Opportunity for SOU to learn life lesson
To SOU President Mary Cullinan:
We read with interest about the decision of Southern Oregon University to force a young student with Down syndrome to drop a ceramics class due to her purported intellectual inability to engage with the academic material. The actions of your university have attracted attention across the country and internationally. How much better would it have been to highlight the achievements of the student on your campus and demonstrate that all students can learn from each other? Imagine your university, under your leadership, as a model for educational opportunities for people with disabilities.
Our son with Down syndrome has many friends, both in special education and regular education classes. So often we have been told by the families of his peers that their own children are learning incredible life lessons from their interactions with our son. The exposure of our son to academic opportunities in many different settings means so much to him socially, academically, and therapeutically.
Though I will never meet them, I am proud of the other students on your campus for demonstrating and expressing their outrage at the action taken by the university.
I can point to countless art shows and exhibits that include art created by people with disabilities.
Our own son had one of his pieces of art shown at a city-wide exhibit for all students! Let us all hope that our world will find a place for the talents of everyone.
Best wishes to you for insight in future opportunities for inclusion and support of people with disabilities. May you learn through your own life lessons.
Thanks to elves in Shoebox project
Whatever would we do without our Holiday Shoebox "elves" at ACCESS Inc.? Whether you were a shoebox shopper, a shoebox stuffer, a shoebox wrapper or deliverer, we would not have had such a fabulous program this year without you! Please know how grateful we are for each and every one of you. Because of you, more than 465 holiday shoeboxes were filled and delivered to local seniors and shut-ins to help brighten their holidays.
If you had the opportunity to be a deliverer, hopefully you were able to interact with some of the recipients and know how truly thankful they were to receive a shoebox. We've received some great cards and phone calls thanking us for their special gift.
Again, thank you for supporting our seniors and people with disabilities. You brought tears of joy and truly brightened the lives of many through giving to the ACCESS Holiday Shoebox Program!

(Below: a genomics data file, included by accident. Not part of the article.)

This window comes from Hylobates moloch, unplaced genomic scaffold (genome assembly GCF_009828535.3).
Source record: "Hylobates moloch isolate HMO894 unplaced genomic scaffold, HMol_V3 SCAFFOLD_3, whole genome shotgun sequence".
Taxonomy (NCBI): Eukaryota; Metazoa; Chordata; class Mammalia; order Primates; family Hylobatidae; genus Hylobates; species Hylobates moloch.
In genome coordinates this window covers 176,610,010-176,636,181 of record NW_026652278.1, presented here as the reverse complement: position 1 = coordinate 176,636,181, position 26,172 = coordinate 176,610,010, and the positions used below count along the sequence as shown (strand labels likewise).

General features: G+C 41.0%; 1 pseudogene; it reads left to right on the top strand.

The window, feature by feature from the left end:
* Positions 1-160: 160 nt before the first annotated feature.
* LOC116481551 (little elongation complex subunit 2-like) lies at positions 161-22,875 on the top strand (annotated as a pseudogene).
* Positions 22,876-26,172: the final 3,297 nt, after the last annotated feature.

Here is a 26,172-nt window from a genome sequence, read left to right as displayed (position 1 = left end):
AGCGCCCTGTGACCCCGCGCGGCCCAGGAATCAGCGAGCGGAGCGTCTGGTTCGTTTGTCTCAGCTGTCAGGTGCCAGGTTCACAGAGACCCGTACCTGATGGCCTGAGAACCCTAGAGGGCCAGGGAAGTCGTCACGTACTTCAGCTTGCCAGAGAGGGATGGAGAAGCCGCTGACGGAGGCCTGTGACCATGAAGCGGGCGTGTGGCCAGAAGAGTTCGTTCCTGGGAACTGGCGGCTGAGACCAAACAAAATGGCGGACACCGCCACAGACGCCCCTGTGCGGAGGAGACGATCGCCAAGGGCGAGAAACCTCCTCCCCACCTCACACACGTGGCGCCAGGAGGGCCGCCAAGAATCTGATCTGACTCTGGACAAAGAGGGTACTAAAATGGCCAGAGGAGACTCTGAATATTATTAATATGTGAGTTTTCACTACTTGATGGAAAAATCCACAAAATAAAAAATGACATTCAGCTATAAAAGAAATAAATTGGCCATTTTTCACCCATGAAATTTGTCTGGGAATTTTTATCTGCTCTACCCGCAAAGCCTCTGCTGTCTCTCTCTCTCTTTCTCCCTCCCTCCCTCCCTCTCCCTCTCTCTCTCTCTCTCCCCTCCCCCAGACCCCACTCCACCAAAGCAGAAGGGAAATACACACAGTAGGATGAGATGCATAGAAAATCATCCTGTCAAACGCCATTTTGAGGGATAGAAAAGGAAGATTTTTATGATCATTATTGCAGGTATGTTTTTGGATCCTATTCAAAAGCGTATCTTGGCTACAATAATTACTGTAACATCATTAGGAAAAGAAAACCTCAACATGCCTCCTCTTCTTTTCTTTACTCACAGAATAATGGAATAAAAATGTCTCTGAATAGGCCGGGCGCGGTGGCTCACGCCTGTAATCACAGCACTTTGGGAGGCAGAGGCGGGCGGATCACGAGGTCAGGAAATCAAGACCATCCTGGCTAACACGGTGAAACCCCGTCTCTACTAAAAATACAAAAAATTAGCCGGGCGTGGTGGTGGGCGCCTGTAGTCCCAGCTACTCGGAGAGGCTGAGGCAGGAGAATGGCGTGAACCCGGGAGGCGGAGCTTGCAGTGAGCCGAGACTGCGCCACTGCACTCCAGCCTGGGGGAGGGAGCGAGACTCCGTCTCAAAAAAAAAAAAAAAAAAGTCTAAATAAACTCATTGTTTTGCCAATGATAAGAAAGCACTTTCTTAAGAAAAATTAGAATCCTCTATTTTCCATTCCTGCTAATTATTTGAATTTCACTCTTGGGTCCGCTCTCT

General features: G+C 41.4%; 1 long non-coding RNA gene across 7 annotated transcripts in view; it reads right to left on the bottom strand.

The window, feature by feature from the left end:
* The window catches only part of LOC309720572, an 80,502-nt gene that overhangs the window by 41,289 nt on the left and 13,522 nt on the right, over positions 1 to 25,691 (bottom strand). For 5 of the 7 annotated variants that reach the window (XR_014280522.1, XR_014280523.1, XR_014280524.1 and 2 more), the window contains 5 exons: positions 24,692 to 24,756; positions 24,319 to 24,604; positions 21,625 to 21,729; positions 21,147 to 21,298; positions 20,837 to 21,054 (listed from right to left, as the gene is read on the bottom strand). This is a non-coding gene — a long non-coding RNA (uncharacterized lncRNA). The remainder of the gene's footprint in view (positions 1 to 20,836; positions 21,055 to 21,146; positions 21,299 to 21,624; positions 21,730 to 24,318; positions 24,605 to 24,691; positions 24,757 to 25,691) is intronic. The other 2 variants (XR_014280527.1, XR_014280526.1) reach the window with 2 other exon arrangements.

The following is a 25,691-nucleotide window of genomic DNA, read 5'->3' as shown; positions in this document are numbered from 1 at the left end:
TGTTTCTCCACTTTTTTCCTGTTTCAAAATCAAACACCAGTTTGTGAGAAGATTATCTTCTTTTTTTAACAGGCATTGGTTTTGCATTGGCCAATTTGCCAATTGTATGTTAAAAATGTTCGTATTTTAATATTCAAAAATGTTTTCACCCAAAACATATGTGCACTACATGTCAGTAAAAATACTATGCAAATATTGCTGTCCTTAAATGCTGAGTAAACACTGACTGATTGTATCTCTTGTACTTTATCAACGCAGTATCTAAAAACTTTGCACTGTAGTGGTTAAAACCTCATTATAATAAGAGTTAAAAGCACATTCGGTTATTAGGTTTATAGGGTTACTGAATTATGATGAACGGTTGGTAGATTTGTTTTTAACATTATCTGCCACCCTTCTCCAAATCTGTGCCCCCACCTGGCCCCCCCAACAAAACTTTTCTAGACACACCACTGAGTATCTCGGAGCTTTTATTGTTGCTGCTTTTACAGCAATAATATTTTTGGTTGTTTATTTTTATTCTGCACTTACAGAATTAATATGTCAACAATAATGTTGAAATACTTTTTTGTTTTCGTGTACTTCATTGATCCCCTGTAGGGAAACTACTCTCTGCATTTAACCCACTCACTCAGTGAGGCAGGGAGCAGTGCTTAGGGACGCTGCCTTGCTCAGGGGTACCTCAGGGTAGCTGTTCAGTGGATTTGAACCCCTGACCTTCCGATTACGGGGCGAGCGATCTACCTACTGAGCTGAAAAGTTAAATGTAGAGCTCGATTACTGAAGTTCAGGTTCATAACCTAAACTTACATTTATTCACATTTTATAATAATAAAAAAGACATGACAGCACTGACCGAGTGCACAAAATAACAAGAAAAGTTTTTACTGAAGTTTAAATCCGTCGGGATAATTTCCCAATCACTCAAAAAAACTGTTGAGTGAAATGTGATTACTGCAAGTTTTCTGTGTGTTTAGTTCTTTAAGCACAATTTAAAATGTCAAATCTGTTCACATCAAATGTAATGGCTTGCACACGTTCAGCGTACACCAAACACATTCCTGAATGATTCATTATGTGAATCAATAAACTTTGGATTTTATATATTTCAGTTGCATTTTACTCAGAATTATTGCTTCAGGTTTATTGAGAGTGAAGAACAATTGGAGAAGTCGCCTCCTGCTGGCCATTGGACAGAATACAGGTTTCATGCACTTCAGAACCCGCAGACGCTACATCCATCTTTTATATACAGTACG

Ellen Gray and Barbara Bieg
ACCESS Inc. Supportive Service, Senior Outreach Program
City recognizes conservation work
In a letter published Jan. 6, Hilde Baughman laments that the city does not present a Conservationist of the Year Award. As a matter of fact, the city's Conservation Commission decided last fall to present such an award.
In fact, on Earth Day, April 23, awards will be presented in four categories — Conservationist of the Year, Youth Conservationist of the Year, Business Conservationist of the Year and Non-Profit Organization Conservationist of the Year.
Nomination forms are available on the city's website. We encourage city residents to participate by conserving our resources and to nominate persons, businesses and nonprofit organizations that are doing outstanding conservation work.
David Runkel, a commissioner working on this project
Gypsy Soul shared
the gift of music
During the holiday season, we strive to find meaning in the acts of giving and receiving. The two Gypsy Soul benefit concerts for WinterSpring Center Transforming Grief and Loss this December were rich examples of both! Roman Morykit and Cilette Swan, talented Gypsy Soul musicians, shared the gift of heart-moving music with the audience and the gift of much-needed funds to WinterSpring Center. I attended the concerts on Friday and Saturday and left each night feeling blessed to receive music that resonated with my heart and soul. It was truly an uplifting holiday experience!
The funds WinterSpring receives from these concerts ensures that more children, teens and adults will receive needed support services during the aftermath of devastating loss. Thank you, Roman and Cilette, for enriching our lives with your beautiful music and for your contribution to the health and well-being of our local community! Thanks also go to Eric Allen, Angel DeShane and all the volunteers who helped make these two concerts big successes! Our gratitude is endless.
executive director, WinterSpring Center Transforming Grief and Loss
Letters To The Editor
Opportunity for SOU to learn life lesson